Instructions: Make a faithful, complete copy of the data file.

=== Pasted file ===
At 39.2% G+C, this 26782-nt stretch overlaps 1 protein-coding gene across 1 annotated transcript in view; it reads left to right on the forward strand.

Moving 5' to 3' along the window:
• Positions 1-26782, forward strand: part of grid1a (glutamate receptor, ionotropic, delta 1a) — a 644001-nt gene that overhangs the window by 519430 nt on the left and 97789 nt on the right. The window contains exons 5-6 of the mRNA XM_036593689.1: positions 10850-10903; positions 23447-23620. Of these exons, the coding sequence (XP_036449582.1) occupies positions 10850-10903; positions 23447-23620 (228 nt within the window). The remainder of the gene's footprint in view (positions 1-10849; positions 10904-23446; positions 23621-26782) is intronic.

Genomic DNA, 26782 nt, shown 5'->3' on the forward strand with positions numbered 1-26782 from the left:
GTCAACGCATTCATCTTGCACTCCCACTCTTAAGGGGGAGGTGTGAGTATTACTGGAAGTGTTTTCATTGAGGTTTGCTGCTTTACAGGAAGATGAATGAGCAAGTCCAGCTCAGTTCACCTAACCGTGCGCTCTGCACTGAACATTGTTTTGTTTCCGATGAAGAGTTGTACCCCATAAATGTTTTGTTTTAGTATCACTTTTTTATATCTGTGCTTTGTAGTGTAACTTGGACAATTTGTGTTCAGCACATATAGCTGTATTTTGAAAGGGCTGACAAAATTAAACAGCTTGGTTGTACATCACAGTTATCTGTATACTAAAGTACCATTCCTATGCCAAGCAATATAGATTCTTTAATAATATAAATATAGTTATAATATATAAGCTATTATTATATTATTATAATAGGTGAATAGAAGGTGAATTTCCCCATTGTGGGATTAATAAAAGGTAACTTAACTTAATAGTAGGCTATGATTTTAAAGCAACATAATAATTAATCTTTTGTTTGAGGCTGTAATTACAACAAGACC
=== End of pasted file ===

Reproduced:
At 39.2% G+C, this 26782-nt stretch overlaps 1 protein-coding gene across 1 annotated transcript in view; it reads left to right on the forward strand.

Moving 5' to 3' along the window:
• Positions 1-26782, forward strand: part of grid1a (glutamate receptor, ionotropic, delta 1a) — a 644001-nt gene that overhangs the window by 519430 nt on the left and 97789 nt on the right. The window contains exons 5-6 of the mRNA XM_036593689.1: positions 10850-10903; positions 23447-23620. Of these exons, the coding sequence (XP_036449582.1) occupies positions 10850-10903; positions 23447-23620 (228 nt within the window). The remainder of the gene's footprint in view (positions 1-10849; positions 10904-23446; positions 23621-26782) is intronic.

Genomic DNA, 26782 nt, shown 5'->3' on the forward strand with positions numbered 1-26782 from the left:
GTCAACGCATTCATCTTGCACTCCCACTCTTAAGGGGGAGGTGTGAGTATTACTGGAAGTGTTTTCATTGAGGTTTGCTGCTTTACAGGAAGATGAATGAGCAAGTCCAGCTCAGTTCACCTAACCGTGCGCTCTGCACTGAACATTGTTTTGTTTCCGATGAAGAGTTGTACCCCATAAATGTTTTGTTTTAGTATCACTTTTTTATATCTGTGCTTTGTAGTGTAACTTGGACAATTTGTGTTCAGCACATATAGCTGTATTTTGAAAGGGCTGACAAAATTAAACAGCTTGGTTGTACATCACAGTTATCTGTATACTAAAGTACCATTCCTATGCCAAGCAATATAGATTCTTTAATAATATAAATATAGTTATAATATATAAGCTATTATTATATTATTATAATAGGTGAATAGAAGGTGAATTTCCCCATTGTGGGATTAATAAAAGGTAACTTAACTTAATAGTAGGCTATGATTTTAAAGCAACATAATAATTAATCTTTTGTTTGAGGCTGTAATTACAACAAGACC